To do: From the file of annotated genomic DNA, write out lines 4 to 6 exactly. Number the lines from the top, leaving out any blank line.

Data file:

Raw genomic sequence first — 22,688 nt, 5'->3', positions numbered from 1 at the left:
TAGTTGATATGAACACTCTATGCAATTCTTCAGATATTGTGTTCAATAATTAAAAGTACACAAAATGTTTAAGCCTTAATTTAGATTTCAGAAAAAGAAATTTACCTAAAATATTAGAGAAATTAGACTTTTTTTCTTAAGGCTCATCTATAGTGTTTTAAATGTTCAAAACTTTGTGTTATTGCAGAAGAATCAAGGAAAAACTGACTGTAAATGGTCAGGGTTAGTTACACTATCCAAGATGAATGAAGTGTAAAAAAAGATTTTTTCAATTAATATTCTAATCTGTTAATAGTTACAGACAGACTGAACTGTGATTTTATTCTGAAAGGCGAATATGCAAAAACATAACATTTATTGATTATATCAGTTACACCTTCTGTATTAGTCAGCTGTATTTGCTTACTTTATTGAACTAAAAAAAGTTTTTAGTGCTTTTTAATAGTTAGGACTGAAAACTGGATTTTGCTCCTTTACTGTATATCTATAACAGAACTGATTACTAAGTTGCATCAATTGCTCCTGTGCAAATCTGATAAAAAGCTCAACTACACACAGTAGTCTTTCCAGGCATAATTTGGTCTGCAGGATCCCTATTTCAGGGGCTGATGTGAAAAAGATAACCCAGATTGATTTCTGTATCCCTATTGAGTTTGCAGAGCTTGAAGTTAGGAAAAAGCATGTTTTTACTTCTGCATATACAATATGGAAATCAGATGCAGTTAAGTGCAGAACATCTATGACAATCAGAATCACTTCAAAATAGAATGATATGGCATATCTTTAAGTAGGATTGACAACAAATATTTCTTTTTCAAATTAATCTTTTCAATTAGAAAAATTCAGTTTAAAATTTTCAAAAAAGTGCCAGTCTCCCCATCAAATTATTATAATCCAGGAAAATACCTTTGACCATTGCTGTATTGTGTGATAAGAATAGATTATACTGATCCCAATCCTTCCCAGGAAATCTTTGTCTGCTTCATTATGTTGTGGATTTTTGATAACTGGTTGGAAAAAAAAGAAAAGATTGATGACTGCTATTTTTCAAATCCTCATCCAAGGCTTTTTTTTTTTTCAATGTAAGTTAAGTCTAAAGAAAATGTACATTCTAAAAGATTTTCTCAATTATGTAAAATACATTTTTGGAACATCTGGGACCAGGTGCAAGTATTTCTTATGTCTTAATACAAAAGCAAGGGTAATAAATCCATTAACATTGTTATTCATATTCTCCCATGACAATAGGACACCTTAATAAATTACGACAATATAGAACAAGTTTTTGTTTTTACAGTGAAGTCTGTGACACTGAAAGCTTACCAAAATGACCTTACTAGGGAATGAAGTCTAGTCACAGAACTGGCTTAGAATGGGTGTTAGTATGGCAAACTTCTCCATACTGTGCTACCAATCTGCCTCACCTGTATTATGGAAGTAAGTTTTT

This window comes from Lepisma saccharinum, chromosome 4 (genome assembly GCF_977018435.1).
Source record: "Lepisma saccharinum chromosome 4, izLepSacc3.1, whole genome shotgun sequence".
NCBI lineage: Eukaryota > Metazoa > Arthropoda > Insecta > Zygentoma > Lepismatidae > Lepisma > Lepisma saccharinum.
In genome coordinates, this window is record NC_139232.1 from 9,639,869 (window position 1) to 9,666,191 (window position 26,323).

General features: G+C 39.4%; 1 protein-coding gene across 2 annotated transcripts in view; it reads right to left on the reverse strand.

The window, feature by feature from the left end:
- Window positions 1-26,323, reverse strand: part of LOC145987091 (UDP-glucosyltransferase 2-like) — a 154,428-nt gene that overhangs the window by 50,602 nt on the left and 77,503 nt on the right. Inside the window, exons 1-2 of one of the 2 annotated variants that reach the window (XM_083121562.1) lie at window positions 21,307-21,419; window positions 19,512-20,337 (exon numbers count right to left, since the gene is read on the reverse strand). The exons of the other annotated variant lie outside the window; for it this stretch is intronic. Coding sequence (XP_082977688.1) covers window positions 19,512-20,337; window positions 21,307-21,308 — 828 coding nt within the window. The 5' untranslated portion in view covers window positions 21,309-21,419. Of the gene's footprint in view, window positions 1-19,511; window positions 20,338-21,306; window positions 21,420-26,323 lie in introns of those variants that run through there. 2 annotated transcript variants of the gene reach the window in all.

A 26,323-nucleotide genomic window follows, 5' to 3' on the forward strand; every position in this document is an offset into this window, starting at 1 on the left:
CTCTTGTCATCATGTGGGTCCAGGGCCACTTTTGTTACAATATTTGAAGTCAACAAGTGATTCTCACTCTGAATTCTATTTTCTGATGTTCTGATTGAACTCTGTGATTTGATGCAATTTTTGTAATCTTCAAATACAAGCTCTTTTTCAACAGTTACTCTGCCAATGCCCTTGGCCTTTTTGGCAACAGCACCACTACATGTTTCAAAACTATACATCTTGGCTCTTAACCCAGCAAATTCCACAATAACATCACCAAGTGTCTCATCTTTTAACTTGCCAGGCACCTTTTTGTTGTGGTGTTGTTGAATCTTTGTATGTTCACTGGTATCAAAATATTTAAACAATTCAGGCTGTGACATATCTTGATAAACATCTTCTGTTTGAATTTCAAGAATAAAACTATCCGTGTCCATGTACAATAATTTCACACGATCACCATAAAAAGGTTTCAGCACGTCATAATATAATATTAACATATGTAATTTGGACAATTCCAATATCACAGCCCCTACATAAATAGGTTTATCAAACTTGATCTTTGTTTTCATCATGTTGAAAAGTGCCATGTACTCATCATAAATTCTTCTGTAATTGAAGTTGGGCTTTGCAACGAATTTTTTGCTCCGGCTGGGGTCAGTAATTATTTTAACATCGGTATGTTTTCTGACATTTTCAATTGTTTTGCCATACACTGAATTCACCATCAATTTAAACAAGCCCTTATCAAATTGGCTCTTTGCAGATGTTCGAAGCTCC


Source record: "Lepisma saccharinum chromosome 4, izLepSacc3.1, whole genome shotgun sequence".
NCBI lineage: Eukaryota > Metazoa > Arthropoda > Insecta > Zygentoma > Lepismatidae > Lepisma > Lepisma saccharinum.
In genome coordinates, this window is record NC_139232.1 from 9,639,869 (window position 1) to 9,666,191 (window position 26,323).